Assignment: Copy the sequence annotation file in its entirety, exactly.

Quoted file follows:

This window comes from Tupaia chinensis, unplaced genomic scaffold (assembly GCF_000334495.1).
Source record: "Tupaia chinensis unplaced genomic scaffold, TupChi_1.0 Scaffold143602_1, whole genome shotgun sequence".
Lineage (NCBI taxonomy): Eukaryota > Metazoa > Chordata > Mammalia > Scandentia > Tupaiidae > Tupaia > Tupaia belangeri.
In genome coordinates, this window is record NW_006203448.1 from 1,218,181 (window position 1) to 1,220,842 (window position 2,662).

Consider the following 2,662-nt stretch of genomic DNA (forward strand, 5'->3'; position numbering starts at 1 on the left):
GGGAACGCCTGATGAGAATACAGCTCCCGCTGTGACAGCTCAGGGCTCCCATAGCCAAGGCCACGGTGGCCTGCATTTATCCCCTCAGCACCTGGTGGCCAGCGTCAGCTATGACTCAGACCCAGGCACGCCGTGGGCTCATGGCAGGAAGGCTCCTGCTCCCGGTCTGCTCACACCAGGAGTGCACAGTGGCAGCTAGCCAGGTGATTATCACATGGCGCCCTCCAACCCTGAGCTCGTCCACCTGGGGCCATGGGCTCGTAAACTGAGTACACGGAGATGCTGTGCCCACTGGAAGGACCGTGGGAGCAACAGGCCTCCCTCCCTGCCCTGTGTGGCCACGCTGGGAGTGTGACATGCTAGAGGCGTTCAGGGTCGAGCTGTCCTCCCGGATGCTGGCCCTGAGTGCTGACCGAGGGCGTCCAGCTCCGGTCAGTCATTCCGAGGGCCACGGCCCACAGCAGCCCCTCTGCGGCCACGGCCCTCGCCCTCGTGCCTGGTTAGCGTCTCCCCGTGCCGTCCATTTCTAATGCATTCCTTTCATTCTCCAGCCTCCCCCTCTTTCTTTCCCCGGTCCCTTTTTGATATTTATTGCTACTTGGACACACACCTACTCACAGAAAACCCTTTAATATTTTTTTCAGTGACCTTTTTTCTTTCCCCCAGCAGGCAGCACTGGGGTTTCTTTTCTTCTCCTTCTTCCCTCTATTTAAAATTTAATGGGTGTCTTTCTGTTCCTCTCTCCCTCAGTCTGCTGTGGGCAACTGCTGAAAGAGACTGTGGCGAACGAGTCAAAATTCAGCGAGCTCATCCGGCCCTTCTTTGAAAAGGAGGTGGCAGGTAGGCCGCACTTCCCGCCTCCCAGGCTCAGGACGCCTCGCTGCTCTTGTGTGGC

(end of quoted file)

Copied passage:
This window comes from Tupaia chinensis, unplaced genomic scaffold (assembly GCF_000334495.1).
Source record: "Tupaia chinensis unplaced genomic scaffold, TupChi_1.0 Scaffold143602_1, whole genome shotgun sequence".
Lineage (NCBI taxonomy): Eukaryota > Metazoa > Chordata > Mammalia > Scandentia > Tupaiidae > Tupaia > Tupaia belangeri.
In genome coordinates, this window is record NW_006203448.1 from 1,218,181 (window position 1) to 1,220,842 (window position 2,662).

Consider the following 2,662-nt stretch of genomic DNA (forward strand, 5'->3'; position numbering starts at 1 on the left):
GGGAACGCCTGATGAGAATACAGCTCCCGCTGTGACAGCTCAGGGCTCCCATAGCCAAGGCCACGGTGGCCTGCATTTATCCCCTCAGCACCTGGTGGCCAGCGTCAGCTATGACTCAGACCCAGGCACGCCGTGGGCTCATGGCAGGAAGGCTCCTGCTCCCGGTCTGCTCACACCAGGAGTGCACAGTGGCAGCTAGCCAGGTGATTATCACATGGCGCCCTCCAACCCTGAGCTCGTCCACCTGGGGCCATGGGCTCGTAAACTGAGTACACGGAGATGCTGTGCCCACTGGAAGGACCGTGGGAGCAACAGGCCTCCCTCCCTGCCCTGTGTGGCCACGCTGGGAGTGTGACATGCTAGAGGCGTTCAGGGTCGAGCTGTCCTCCCGGATGCTGGCCCTGAGTGCTGACCGAGGGCGTCCAGCTCCGGTCAGTCATTCCGAGGGCCACGGCCCACAGCAGCCCCTCTGCGGCCACGGCCCTCGCCCTCGTGCCTGGTTAGCGTCTCCCCGTGCCGTCCATTTCTAATGCATTCCTTTCATTCTCCAGCCTCCCCCTCTTTCTTTCCCCGGTCCCTTTTTGATATTTATTGCTACTTGGACACACACCTACTCACAGAAAACCCTTTAATATTTTTTTCAGTGACCTTTTTTCTTTCCCCCAGCAGGCAGCACTGGGGTTTCTTTTCTTCTCCTTCTTCCCTCTATTTAAAATTTAATGGGTGTCTTTCTGTTCCTCTCTCCCTCAGTCTGCTGTGGGCAACTGCTGAAAGAGACTGTGGCGAACGAGTCAAAATTCAGCGAGCTCATCCGGCCCTTCTTTGAAAAGGAGGTGGCAGGTAGGCCGCACTTCCCGCCTCCCAGGCTCAGGACGCCTCGCTGCTCTTGTGTGGC